Iris Pollard was trapped inside the vehicle, but a team of four firemen and two ambulance men managed to free her.

She was treated for a broken arm at Boston’s Pilgrim Hospital, but wasn’t detained, while the driver David and his wife Jacqueline escaped with only bruises and a cut on the arm.

• DISTRICT councillors gave the thumbs down to a Fulney Drove man’s plan to run a mobile homes park to help tackle the homeless problem.

South Holland’s planning committee refused an application by Mr J Tyrrell for ten mobile homes, an access road, car parking and landscaping on land near his home.

The plan was to let the caravans to people temporarily without a house or council home, but was rejected as open countryside with planned industrial building was nearby.


• BOYS on Spalding Grammar School’s rugby teams slipped into their best dresses to raise money for their school.

The group of queens managed to raise around £700, which went towards school and gym equipment.

The head of rugby, Mr Oldham, said the 27 pupils taking part had to sign a contract so they couldn’t back out, and were required to stay in drag all day.

• A RESEARCHER dedicated to finding a cure for Alzheimer’s disease was finally credited with a major part in a medical breakthrough, four years after his death.

Jonny Mace, who died at just 27-years-old, made a great contribution to the medical community after proving his theory of a drug that stops the development of Alzheimers.

The reams of research discovered at his flat provided some potential for medical findings, but it was the work he did towards his PhD that proved invaluable to medical researchers.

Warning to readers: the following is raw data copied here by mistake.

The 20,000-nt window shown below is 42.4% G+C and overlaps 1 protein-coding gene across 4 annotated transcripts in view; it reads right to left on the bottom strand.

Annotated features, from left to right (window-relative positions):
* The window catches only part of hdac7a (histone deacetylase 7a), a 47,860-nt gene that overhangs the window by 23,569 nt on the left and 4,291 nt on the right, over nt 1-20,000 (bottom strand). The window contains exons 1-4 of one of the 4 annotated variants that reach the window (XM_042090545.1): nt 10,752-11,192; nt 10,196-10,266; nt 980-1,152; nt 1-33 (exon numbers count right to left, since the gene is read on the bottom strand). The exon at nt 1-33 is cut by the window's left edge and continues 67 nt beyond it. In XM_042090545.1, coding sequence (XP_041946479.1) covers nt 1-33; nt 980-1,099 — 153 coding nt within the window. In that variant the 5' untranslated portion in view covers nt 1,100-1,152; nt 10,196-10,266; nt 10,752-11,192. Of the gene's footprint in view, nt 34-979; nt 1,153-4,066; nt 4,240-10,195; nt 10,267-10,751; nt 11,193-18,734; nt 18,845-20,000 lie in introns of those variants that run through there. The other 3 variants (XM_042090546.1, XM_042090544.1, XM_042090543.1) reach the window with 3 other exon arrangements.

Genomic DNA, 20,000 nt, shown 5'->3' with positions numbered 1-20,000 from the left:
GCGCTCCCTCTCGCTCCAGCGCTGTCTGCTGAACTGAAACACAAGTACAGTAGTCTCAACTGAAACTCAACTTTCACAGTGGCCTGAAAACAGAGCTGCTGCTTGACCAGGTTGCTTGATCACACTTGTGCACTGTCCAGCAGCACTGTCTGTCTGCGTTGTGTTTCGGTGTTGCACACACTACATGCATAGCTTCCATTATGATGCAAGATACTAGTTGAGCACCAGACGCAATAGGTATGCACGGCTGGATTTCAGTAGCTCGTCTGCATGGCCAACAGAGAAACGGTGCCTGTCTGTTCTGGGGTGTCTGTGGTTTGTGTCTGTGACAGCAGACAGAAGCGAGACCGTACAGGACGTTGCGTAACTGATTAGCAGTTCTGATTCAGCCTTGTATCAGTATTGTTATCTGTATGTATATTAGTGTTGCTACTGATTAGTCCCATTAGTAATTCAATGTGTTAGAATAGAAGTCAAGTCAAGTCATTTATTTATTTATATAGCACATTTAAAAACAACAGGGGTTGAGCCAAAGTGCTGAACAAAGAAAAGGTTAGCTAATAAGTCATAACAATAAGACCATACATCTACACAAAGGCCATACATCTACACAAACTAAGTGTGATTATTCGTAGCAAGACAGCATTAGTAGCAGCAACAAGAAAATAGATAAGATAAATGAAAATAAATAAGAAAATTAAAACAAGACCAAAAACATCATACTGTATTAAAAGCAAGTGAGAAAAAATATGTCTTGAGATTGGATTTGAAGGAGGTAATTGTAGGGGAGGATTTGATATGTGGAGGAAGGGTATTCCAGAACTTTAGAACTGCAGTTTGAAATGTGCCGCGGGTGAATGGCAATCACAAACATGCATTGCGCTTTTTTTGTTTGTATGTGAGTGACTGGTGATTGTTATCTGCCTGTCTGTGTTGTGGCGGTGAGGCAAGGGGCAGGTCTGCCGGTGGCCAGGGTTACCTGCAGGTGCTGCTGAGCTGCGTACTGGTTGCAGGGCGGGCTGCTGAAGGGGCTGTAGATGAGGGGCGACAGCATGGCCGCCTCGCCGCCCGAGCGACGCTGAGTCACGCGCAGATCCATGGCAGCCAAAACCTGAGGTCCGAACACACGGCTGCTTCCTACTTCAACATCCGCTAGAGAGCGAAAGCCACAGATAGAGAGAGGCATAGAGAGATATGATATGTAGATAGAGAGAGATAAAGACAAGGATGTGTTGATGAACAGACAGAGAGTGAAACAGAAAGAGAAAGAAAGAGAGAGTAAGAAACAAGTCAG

• TINSLEY Foods dropped a New Year bombshell when they announced that 90 jobs were to be axed from their Holbeach St Marks site.

The redundancies left a permanent workforce of just under 1,400.

The news came after a rollercoaster ride for the food giant, which had shed 50 jobs the previous year, closed one of its three factories and then announced the creation of 120 new jobs in the summer.


• A CONSERVATIONIST farmer gave a talk to South Holland Growers’ Club members on the changes he had witnessed in the bird population over the past 20 years. Nicholas Watts, from Deeping St Nicholas, had been awarded an MBE in the Queen’s New Year’s honours list for services to farming and conservation in Lincolnshire.

Despite the decrease in population of the birds, he said it had shown signs of improving in recent times.

• A LIFE-sized statue in memory of Donington-born explorer Matthew Flinders was unveiled as part of a Fens Interpretation Project and Donington Market Place enhancement scheme.

Relatives of the explorer, including his great-great-granddaughter and great-great-great-nephew, attended the unveiling ceremony for the statue made by Judith Holmes Drewry.

Flinders was the first person to circumnavigate and chart Australia in 1795.

• PLANS for a new cemetery in Holbeach was finally given the go-ahead by district council planners, after much waiting.

Holbeach Parish Council applied for permission to change the use of agricultural land on Hallgate into a burial ground.

The parish council had worked tirelessly to find a suitable place for an extension for their existing cemetery, but had been thwarted at every turn before this.